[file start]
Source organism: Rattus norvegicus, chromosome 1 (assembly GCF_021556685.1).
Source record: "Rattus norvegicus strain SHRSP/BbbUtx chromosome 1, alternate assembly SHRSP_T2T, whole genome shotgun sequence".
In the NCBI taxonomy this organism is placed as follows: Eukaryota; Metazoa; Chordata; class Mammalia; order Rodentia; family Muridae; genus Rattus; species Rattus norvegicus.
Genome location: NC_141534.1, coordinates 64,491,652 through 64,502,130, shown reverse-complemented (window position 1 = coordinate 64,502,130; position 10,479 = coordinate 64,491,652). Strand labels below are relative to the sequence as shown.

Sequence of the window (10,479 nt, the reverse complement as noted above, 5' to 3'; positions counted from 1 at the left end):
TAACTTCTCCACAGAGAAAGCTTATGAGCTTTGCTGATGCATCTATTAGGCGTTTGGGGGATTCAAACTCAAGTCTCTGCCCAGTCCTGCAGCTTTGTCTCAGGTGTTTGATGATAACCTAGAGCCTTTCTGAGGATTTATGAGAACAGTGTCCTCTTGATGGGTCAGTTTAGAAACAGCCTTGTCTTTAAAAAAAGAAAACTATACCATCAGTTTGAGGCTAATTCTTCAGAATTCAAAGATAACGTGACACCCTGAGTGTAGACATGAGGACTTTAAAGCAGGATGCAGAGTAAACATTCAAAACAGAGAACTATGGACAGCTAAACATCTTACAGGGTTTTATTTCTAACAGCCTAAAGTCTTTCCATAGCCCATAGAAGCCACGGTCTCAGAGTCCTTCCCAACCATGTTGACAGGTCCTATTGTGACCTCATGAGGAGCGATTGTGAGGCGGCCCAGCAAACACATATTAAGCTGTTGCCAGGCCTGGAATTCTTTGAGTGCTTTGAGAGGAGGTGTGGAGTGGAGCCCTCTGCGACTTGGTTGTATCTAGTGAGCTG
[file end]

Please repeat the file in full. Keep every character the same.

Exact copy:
Source organism: Rattus norvegicus, chromosome 1 (assembly GCF_021556685.1).
Source record: "Rattus norvegicus strain SHRSP/BbbUtx chromosome 1, alternate assembly SHRSP_T2T, whole genome shotgun sequence".
In the NCBI taxonomy this organism is placed as follows: Eukaryota; Metazoa; Chordata; class Mammalia; order Rodentia; family Muridae; genus Rattus; species Rattus norvegicus.
Genome location: NC_141534.1, coordinates 64,491,652 through 64,502,130, shown reverse-complemented (window position 1 = coordinate 64,502,130; position 10,479 = coordinate 64,491,652). Strand labels below are relative to the sequence as shown.

Sequence of the window (10,479 nt, the reverse complement as noted above, 5' to 3'; positions counted from 1 at the left end):
TAACTTCTCCACAGAGAAAGCTTATGAGCTTTGCTGATGCATCTATTAGGCGTTTGGGGGATTCAAACTCAAGTCTCTGCCCAGTCCTGCAGCTTTGTCTCAGGTGTTTGATGATAACCTAGAGCCTTTCTGAGGATTTATGAGAACAGTGTCCTCTTGATGGGTCAGTTTAGAAACAGCCTTGTCTTTAAAAAAAGAAAACTATACCATCAGTTTGAGGCTAATTCTTCAGAATTCAAAGATAACGTGACACCCTGAGTGTAGACATGAGGACTTTAAAGCAGGATGCAGAGTAAACATTCAAAACAGAGAACTATGGACAGCTAAACATCTTACAGGGTTTTATTTCTAACAGCCTAAAGTCTTTCCATAGCCCATAGAAGCCACGGTCTCAGAGTCCTTCCCAACCATGTTGACAGGTCCTATTGTGACCTCATGAGGAGCGATTGTGAGGCGGCCCAGCAAACACATATTAAGCTGTTGCCAGGCCTGGAATTCTTTGAGTGCTTTGAGAGGAGGTGTGGAGTGGAGCCCTCTGCGACTTGGTTGTATCTAGTGAGCTG